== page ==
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Entries in john krasinski (4)

Thursday
Jun202013

Monsters University

With last year’s middling, but still solid, “Brave” and 2011’s “Cars 2,” the only movie ever to receive negative reviews from the otherwise untouchable Pixar, people began to question whether or not the animation studio had lost its edge. Their warm, emotional and downright brilliant movies like “Up,” “Wall-E” and the “Toy Story” franchise had devolved into kiddie fare (as opposed to the family friendly movies that had come before and were accessible to everyone) with simplistic themes and unimpressive stories. Well, it looks like they’re back on track with “Monsters University,” a wholeheartedly impressive movie that takes a subject from the wonders of a child’s imagination and injects it with a truthful examination on failed dreams and the meaning of friendship.

The movie begins with Young Mike (Noah Johnston). He’s a happy-go-lucky kid with a wonderfully positive attitude despite his classmates’ negativity towards him. While on a field trip to Monsters Inc., the company responsible for scaring children and powering the monster world with their screams, he finds his calling. He’s going to be the greatest scarer that ever lived. Now he’s all grown up and Mike (Billy Crystal) is headed off to college at Monsters University. His entire life has led up to this moment and nothing will stand in the way of him achieving his dream. However, when it’s decided he’s just simply not scary, he’s taken out of Scare School along with the unfocused Sully (John Goodman). But his determination won’t keep him down, so he partners with the dorkiest fraternity on campus, Oozma Kappa, and his newfound frenemy to compete in the school hosted Scare Games. If they win, they’ll all be allowed back into Scare School and Mike will have a second chance at achieving his dreams.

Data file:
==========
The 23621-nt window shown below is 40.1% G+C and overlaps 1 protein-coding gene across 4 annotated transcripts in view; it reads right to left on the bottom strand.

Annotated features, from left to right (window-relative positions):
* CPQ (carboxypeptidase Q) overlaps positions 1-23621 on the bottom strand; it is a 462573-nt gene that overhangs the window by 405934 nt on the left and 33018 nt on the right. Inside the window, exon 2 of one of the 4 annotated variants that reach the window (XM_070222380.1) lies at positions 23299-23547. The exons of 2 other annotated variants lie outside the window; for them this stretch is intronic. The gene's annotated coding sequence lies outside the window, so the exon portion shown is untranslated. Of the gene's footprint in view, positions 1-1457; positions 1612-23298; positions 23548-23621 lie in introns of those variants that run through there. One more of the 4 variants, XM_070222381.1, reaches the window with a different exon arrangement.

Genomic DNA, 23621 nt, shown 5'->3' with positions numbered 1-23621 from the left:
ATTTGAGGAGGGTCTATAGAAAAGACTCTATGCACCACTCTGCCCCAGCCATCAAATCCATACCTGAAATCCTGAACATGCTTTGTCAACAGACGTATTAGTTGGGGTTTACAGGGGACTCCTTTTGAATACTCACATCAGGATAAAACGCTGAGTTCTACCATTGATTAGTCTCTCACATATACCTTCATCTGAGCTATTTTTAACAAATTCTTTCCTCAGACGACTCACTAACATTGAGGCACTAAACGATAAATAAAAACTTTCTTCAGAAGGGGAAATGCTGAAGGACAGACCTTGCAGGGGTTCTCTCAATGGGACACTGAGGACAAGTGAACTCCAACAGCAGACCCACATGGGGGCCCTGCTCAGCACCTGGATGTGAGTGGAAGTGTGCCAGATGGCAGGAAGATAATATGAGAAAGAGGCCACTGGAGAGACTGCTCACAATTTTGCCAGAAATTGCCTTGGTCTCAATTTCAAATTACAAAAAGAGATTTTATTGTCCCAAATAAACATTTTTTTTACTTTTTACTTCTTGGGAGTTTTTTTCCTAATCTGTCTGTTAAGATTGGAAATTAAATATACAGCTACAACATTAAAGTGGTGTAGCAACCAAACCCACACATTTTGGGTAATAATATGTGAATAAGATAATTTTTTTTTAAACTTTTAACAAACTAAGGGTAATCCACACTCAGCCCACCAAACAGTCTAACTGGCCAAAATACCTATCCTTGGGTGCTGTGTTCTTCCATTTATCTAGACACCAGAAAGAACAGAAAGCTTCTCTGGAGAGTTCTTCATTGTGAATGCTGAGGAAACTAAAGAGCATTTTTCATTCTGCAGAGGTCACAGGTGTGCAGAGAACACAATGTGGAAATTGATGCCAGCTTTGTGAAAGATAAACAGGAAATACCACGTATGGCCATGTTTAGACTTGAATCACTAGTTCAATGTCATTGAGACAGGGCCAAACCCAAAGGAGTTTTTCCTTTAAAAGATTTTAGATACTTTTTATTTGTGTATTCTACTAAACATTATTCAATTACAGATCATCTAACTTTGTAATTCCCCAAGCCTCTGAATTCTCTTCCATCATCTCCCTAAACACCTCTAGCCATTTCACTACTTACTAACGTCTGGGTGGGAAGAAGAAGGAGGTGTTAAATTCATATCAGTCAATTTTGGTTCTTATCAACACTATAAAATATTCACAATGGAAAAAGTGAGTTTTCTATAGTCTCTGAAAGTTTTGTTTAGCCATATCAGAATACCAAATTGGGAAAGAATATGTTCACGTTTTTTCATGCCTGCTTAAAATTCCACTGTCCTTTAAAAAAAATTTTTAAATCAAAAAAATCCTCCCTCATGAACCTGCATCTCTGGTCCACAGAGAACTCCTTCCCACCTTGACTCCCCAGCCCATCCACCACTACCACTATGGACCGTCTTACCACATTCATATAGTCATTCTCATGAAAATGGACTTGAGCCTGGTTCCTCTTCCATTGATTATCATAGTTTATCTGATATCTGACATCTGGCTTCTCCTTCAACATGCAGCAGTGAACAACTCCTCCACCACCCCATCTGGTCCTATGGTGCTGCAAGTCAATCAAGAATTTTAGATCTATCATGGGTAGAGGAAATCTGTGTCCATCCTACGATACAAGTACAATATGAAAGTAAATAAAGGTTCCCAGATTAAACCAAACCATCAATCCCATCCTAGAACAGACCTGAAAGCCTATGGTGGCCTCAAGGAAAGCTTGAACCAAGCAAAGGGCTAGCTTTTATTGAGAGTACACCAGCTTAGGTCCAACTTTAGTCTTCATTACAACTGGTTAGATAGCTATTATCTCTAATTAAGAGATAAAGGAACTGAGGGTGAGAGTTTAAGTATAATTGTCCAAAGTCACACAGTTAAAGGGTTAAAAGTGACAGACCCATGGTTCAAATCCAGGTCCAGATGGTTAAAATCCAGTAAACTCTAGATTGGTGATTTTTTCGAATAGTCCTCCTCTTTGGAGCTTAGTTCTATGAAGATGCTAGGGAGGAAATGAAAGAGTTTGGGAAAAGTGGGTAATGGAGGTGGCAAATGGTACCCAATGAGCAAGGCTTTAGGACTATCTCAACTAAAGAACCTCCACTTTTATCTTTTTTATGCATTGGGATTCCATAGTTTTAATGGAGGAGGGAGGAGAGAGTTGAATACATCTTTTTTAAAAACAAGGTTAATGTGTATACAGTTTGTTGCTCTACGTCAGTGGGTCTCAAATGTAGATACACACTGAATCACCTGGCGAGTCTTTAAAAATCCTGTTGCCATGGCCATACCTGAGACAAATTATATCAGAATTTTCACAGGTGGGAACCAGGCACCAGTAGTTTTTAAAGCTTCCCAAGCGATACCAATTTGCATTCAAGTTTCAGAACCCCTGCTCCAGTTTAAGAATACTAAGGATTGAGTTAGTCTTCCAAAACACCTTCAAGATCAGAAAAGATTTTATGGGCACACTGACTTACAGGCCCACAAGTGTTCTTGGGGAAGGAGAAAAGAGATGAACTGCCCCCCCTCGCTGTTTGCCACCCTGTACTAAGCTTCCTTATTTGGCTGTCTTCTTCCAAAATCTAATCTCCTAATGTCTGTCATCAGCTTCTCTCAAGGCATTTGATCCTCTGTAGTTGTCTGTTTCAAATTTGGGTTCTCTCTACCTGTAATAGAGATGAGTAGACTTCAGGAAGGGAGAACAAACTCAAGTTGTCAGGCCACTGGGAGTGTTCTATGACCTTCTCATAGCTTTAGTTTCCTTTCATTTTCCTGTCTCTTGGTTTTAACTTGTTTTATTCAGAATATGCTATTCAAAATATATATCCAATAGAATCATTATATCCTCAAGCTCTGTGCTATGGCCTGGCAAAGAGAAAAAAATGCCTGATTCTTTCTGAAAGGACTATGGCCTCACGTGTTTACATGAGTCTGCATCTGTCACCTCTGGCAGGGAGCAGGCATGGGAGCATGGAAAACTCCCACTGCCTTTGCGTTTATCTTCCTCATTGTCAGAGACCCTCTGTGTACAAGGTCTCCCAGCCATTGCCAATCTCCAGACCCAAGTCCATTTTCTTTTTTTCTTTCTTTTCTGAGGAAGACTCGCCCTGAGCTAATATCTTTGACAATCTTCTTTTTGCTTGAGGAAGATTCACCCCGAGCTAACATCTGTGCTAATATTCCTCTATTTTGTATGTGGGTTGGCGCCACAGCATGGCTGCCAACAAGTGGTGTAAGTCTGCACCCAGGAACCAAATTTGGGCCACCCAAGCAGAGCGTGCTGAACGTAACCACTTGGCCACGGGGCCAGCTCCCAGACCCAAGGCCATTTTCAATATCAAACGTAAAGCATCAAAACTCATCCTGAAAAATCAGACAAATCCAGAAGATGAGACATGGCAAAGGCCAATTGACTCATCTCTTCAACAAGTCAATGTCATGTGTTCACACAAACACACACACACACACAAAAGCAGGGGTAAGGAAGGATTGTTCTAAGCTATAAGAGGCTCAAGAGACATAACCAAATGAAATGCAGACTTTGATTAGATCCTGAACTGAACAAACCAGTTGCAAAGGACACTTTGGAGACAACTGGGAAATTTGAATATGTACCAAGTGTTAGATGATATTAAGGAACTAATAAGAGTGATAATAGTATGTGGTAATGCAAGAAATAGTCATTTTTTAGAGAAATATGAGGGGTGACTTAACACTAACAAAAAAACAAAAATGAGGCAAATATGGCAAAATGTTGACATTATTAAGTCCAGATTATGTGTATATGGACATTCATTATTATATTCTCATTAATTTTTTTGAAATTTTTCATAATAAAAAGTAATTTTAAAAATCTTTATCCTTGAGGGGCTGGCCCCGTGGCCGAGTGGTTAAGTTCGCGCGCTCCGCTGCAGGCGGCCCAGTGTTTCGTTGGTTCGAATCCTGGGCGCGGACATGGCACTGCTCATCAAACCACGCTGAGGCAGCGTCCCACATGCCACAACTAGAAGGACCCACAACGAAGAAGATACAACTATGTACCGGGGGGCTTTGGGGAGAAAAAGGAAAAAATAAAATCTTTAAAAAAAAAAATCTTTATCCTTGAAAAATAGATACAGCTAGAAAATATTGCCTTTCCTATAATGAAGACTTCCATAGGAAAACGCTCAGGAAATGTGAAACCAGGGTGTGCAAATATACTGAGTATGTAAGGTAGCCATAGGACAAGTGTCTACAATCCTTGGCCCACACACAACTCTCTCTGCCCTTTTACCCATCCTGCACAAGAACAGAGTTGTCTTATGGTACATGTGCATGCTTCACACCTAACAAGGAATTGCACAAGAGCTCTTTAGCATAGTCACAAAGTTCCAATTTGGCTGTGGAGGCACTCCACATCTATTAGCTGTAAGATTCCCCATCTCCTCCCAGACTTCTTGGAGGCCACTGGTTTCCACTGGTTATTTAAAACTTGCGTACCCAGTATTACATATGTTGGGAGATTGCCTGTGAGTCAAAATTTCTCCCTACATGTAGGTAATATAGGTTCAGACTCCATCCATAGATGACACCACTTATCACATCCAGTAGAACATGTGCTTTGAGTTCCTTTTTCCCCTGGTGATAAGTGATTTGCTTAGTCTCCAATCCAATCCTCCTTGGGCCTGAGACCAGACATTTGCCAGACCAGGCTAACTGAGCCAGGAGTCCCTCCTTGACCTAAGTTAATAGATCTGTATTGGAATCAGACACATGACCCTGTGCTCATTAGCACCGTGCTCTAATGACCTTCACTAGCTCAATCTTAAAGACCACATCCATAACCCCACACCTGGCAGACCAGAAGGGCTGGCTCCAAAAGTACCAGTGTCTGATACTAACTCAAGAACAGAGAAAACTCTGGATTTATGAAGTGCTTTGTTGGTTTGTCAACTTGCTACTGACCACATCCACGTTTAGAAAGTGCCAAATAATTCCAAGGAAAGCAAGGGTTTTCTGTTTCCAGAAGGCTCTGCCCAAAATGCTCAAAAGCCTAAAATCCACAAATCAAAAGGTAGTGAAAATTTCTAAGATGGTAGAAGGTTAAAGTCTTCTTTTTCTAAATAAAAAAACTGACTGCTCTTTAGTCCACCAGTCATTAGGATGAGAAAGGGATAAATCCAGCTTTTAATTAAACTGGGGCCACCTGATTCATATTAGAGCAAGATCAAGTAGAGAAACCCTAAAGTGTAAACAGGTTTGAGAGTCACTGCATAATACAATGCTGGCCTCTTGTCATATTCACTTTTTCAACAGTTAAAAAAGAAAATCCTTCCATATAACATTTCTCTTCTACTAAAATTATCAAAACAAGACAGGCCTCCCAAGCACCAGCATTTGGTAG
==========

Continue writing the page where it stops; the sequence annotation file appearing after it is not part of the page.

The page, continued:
And if you’ve seen “Monsters Inc.,” you know he doesn’t. While Sully goes onto break records while scaring children at night, Mike is relegated to sidekick, the unsung hero who lives vicariously through Sully. Yet as a child and a college student, Mike just knows that if he works hard, his aspirations will naturally fall into place. He has a naiveté that many in his position share, unaware of the fact that no matter how much you want something and no matter how hard you work for it, it may not pan out. Life throws curveballs and takes you down different roads than you originally imagined.

It’s a brave stance to take in a kid friendly movie and is opposite of the “you can be whatever you want to be” message so many kids are exposed to these days. It may even seem like a negative stance, but the opposite turns out to be true. Although the movie takes an honest look at failed dreams and shows that life sometimes doesn’t work out the way you had planned, it’s ultimately a hopeful and encouraging movie because it shows that other skills can lead to happiness and success. It emphasizes the idea that one dream crushed is another dream created and even though Mike is initially disheartened by the sudden realization that his lifelong dream will never come to fruition, he discovers other opportunities in his strengths.